Gene Epstein of Barron’s looks at American economic performance during the first full calendar quarter of President Trump’s administration. Epstein concludes “it was not stellar.”

The growth of gross domestic product in the April-June quarter ran an annualized 2.6%, an expected rebound from the usually sluggish first quarter, at 1.2%, but well within the pattern of the past several years. On Barack Obama’s watch, no fewer than 14 calendar quarters showed higher rates of growth than 2.6%, and yet the current expansion has still been the slowest since World War II.

However, the fact that the expansion has now lasted an above-average length of eight years—compared with six years for the previous expansion of 2002-07—has made some difference in terms of overall growth. By the end of the 2002-07 expansion, real GDP had gained a cumulative 18%. In the current period of growth, real GDP is up 18.5%, all because the expansion is now two years older.

Real personal consumption expenditures rose at an annual rate of 2.8% in the second quarter, while gross private domestic investment advanced by just 2.0%.

Epstein also takes aim at a popular myth about consumer spending’s dominant role in economic growth.

If consumption were the only driver, then the recession of 2001 wouldn’t have happened, since consumer spending kept rising, although at a slower rate. Still, it kept making positive contributions to the change in GDP. As of fourth-quarter ’01, the four-quarter average contribution by consumption ran 1.7 percentage points, more than offset by the debit from investment of 2.2 percentage points.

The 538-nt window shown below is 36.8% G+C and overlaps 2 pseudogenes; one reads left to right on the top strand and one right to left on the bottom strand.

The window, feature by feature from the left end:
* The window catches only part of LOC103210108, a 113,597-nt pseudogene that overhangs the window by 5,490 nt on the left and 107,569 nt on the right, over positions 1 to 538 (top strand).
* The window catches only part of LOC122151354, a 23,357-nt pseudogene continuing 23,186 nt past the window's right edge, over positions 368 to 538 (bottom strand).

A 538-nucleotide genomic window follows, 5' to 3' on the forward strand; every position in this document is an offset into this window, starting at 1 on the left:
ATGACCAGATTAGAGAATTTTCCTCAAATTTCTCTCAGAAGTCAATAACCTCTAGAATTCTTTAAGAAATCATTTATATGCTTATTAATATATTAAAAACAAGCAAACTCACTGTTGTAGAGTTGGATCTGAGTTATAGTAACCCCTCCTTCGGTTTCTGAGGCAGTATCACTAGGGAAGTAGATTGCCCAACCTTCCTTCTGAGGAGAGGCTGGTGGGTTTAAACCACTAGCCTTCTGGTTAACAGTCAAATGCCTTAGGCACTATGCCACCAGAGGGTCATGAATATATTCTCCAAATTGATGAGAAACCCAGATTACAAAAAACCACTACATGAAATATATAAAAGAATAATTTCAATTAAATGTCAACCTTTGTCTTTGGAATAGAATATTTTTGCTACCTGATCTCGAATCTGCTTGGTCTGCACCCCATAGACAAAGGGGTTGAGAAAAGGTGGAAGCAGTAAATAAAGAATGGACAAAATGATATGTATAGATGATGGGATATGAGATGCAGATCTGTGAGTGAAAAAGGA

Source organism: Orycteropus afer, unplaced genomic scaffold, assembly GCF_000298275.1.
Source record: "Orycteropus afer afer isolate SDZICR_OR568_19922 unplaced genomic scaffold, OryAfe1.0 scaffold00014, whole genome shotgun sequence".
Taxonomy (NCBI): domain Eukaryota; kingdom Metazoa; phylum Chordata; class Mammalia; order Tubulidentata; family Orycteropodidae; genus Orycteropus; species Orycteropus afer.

Similarly, if consumption were the only driver, then the 2008-09 recession would have been relatively mild, instead of being the deepest since the Great Depression. All key components of GDPI plunged during this period, including investment in structures (factories, offices, stores), in equipment and software, in residential housing, and in business inventories of goods.

Given investment activity’s pattern of plunging during recessions, it isn’t surprising that it tends to snap back during recoveries, while matching or even exceeding consumption’s contribution to GDP, as investing did in the first few years of the current expansion.